6.  The unproductive "symbol" and "icon" search descriptions may very well have happened in my first search a week ago. I probably tried "parking", because it was in your description. I doubt remember having tried "traffic", which it's the only other word in your description that might be relevant. So my guess / half recollection is that my manipulated image, together with the descriptor "parking", yielded the OttoQ symbol. 
All of this finally gets you to this page by designer Nitin Prakash, which has the intriguing logo design: 

Ah ha!  This looks a lot like the logo we see on the traffic dot.  A quick search for: 
     [ "OttoQ" ] 
tells us that was a company that did real time parking data collection via OttoQ’s proprietary detection hardware (the dot seen above).  

And then, if you click on Image search, you'll see more of the answer: 

As Regular Reader Remmij pointed out, Ottoq seems to be out-of-business these days.  

Let me show you another photo I took that day: 

With this additional bit of context (there's one dot per parking space), it's clear this is a traffic management solution.  

3.  And lastly, a symbol that I've found on the side of a few walls in the city.  What could this possibly mean? 

Here a Search-by-image works pretty well, leading us to several sites (here's one) telling us that this is a Siamese Connection marker.  (And what is a Siamese Connection?  Easy: [define Siamese Connection] to find that it's "...a pipe fitting that allows two or more fire hoses to be connected to a single standpipe riser at the same general location. It is so-called due to the visual similarity to Siamese twins."  They can also be used by a fire truck to increase the water pressure of the automatic sprinkler system of the building.  
Here's what the connection below this sign looks like:  

That's what it looks like (next to a sprinkler alarm bell).  As noted by several Regular Readers, this seems to be primarily a Canadian symbol.  I found this one in Montreal, Canada, where having a sign like this would be incredibly handy during a snowy winter, when the connector might well be hidden below a snow drift.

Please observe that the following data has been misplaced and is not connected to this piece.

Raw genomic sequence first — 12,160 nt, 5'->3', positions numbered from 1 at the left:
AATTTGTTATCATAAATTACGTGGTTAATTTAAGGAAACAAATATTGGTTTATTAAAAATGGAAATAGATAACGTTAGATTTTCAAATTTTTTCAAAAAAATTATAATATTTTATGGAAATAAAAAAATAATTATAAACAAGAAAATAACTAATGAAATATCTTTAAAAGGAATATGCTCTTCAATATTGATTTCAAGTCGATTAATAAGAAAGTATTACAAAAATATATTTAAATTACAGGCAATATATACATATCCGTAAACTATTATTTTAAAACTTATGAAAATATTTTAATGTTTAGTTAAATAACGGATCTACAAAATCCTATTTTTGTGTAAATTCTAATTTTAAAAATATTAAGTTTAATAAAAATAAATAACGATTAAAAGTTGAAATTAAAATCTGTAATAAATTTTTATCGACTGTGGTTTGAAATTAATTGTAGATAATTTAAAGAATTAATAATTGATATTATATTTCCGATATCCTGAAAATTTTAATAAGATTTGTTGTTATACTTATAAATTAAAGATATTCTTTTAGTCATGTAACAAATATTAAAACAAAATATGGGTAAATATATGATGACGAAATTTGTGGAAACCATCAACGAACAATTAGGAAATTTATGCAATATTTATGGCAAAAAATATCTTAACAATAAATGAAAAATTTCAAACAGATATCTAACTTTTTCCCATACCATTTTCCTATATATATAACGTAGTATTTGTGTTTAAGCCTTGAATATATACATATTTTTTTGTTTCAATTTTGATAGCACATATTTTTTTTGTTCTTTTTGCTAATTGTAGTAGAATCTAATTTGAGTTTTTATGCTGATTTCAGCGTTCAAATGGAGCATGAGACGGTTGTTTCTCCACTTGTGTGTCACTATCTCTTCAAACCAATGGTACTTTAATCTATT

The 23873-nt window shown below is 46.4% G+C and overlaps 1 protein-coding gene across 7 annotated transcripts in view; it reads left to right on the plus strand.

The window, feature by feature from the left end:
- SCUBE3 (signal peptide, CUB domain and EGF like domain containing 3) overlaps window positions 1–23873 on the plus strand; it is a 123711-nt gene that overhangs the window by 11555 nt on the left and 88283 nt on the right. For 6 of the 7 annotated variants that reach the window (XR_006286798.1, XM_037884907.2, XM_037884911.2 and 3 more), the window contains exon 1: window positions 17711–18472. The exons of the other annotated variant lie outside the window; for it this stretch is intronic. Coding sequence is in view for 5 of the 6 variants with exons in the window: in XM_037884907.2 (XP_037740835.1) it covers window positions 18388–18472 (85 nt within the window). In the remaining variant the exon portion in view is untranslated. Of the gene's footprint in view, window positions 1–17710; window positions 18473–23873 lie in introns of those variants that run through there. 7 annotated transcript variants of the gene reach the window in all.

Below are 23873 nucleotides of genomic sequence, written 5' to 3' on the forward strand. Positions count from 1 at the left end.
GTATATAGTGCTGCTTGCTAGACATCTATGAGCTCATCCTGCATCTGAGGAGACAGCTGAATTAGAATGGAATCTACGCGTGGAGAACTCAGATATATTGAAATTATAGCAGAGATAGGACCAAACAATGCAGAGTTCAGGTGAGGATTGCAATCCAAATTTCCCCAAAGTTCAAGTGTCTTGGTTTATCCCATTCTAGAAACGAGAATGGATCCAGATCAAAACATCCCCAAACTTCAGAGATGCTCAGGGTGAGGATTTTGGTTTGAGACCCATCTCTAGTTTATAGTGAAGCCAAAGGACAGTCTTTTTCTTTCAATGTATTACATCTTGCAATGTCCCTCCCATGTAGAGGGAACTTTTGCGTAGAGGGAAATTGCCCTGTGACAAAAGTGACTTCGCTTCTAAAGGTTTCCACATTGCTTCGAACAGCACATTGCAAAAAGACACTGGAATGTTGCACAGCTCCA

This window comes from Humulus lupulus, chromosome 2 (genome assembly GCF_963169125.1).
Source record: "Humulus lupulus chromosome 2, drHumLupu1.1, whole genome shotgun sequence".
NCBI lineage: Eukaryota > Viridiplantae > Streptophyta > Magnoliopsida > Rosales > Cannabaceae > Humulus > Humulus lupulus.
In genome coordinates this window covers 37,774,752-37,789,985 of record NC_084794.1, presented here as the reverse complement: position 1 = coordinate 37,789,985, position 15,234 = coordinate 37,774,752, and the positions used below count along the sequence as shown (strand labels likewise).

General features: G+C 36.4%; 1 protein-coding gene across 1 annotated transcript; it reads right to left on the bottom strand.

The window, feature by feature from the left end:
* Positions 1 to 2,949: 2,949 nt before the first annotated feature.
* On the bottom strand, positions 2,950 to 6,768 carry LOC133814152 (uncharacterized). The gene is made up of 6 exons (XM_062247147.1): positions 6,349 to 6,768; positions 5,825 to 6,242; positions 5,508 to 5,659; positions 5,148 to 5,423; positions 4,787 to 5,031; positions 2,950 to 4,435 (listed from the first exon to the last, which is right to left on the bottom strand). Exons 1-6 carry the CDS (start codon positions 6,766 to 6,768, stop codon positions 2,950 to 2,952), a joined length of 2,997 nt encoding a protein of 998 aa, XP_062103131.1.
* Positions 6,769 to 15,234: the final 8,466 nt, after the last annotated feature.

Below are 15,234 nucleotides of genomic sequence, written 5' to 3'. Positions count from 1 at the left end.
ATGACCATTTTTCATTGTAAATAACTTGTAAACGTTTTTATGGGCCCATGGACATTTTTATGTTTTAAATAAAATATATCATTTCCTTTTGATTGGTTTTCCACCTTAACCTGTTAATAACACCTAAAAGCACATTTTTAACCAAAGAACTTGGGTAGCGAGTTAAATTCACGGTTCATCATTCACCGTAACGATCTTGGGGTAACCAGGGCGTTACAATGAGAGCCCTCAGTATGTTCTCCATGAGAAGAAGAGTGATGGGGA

Search Lessons 

There are a couple I want to point out: 
1.  Sometimes you have to make a sketch (or Shop the image) to get to a version of the picture that Search-by-Image will recognize.  In this case, Luís Miguel walked us through how he transformed the image using freely available tools to create a sketch that works well.  
2.  It's worth looking up symbols when you notice them--they might be useful (especially if you're trying to get a stretcher down that elevator)!  

This was a tough one this week.  Next week.. something simpler, and just for fun! 


Search on!  

Wednesday, April 25, 2018

SearchResearch Challenge (4/25/18): What do these symbols mean?

Symbols are supposed to be easy.  

The idea, after all, is that a symbol works across languages and let you glance at it, immediately understand what it means, in order to rapidly understand what's going on.  
In general, it's good to be able to know what the symbols mean (in case you really need to take action).  It's good to know that this means biohazard:  


But in my experience, I see all KINDS of symbols that I don't understand.  So, here are a few symbols I've found in my travels this past week.  Can you tell me what they mean?  I don't know if they're important or not... which kind of defeats the purpose!  

1.  This blue cross (it really IS blue) with a stick and a snake that I found on an inside wall:  What does it mean?  Where would you normally see this?  How important is this to me?  Here's a photo I found in a building: